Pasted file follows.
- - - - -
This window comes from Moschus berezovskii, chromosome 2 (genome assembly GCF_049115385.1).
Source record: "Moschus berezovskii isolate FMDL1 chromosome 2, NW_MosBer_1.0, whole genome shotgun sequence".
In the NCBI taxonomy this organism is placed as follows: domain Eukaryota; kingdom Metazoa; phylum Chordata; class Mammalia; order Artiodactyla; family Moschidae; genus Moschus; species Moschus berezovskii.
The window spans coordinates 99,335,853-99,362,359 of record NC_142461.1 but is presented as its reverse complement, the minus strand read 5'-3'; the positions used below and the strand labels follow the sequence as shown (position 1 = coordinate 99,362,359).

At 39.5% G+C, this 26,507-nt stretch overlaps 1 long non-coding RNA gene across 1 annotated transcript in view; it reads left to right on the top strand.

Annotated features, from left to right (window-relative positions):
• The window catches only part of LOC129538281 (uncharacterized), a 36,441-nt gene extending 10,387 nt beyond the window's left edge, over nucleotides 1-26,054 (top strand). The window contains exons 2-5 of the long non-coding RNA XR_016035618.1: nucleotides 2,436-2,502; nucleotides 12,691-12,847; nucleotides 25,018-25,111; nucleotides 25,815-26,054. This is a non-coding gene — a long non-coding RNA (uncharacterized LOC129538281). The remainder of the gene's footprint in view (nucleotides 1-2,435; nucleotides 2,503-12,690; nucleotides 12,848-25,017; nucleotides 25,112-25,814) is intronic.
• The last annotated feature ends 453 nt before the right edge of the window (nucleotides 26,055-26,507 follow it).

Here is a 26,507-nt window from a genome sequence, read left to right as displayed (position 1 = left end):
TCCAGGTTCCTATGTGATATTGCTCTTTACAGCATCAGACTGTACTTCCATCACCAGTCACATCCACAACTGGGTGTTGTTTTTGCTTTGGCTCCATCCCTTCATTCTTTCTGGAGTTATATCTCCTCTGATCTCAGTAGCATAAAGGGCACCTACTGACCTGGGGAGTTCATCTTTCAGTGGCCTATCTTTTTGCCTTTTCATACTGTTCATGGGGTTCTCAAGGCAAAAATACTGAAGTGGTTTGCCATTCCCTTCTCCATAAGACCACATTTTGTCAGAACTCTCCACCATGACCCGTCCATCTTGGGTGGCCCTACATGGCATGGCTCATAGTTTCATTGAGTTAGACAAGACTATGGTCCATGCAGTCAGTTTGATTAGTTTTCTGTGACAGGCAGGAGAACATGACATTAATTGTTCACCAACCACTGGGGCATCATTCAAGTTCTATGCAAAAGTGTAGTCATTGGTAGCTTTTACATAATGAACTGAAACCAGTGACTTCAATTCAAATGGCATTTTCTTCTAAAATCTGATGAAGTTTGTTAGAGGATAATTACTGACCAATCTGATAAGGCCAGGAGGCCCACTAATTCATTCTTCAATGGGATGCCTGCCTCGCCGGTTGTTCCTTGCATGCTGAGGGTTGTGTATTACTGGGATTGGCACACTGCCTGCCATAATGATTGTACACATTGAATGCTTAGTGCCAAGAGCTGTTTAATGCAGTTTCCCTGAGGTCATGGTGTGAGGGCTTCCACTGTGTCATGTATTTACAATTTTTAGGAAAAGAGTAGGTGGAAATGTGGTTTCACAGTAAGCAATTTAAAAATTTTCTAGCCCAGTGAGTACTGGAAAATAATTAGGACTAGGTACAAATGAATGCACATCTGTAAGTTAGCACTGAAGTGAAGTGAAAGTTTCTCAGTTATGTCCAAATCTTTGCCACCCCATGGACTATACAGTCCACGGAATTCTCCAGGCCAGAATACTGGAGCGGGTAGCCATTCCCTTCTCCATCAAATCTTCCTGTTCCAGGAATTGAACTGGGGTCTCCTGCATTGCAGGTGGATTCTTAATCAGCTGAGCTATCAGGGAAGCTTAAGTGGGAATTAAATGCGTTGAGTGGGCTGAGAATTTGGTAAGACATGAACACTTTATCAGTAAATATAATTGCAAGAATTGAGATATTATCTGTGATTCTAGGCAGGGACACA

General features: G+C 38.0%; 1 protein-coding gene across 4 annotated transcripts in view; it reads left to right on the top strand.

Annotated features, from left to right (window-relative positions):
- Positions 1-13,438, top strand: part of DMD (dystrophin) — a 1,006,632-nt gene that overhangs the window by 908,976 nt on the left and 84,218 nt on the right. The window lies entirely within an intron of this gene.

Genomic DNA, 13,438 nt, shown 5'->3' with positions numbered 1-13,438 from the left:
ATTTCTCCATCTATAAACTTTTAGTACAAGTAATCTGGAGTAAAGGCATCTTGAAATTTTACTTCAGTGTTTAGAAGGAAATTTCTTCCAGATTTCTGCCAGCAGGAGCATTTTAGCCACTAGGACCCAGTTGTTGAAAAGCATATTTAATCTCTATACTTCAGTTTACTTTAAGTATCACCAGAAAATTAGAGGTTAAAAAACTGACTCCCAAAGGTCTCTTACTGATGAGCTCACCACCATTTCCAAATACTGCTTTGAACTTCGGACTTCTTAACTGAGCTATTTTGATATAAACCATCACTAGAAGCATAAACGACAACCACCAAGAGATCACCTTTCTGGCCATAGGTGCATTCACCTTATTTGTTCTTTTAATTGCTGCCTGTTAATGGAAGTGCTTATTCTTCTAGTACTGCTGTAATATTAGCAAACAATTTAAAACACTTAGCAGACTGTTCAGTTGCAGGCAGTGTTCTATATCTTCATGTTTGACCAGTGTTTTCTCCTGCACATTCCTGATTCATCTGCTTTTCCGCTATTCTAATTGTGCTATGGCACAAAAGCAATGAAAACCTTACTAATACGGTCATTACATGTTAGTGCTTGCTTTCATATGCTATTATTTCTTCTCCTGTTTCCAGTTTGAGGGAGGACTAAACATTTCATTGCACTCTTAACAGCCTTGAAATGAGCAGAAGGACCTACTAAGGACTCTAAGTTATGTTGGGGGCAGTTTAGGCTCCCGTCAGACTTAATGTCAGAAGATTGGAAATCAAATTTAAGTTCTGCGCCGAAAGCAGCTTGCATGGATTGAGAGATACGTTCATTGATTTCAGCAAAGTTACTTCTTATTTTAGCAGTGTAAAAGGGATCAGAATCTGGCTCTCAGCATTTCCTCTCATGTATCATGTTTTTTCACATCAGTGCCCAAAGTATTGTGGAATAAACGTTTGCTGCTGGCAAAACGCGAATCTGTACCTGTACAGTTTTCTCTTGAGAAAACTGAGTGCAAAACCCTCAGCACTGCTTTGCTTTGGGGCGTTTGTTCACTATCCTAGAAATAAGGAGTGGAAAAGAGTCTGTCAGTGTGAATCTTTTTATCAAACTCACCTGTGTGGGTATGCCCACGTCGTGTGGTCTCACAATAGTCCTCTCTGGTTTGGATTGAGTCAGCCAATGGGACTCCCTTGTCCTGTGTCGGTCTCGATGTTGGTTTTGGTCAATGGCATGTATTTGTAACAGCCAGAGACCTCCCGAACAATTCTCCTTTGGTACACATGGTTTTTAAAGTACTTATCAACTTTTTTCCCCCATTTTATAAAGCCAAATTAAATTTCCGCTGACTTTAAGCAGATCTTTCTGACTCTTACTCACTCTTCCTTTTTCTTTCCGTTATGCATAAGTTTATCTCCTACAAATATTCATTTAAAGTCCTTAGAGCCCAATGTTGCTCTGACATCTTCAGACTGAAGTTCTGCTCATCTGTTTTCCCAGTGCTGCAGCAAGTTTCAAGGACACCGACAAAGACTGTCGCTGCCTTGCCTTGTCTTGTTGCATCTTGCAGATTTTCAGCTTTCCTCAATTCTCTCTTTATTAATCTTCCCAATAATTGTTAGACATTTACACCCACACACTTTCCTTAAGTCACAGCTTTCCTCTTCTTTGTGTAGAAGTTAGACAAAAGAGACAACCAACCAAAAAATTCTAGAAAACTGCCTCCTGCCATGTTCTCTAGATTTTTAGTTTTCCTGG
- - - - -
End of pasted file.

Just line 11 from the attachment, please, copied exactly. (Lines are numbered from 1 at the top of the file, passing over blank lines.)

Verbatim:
General features: G+C 38.0%; 1 protein-coding gene across 4 annotated transcripts in view; it reads left to right on the top strand.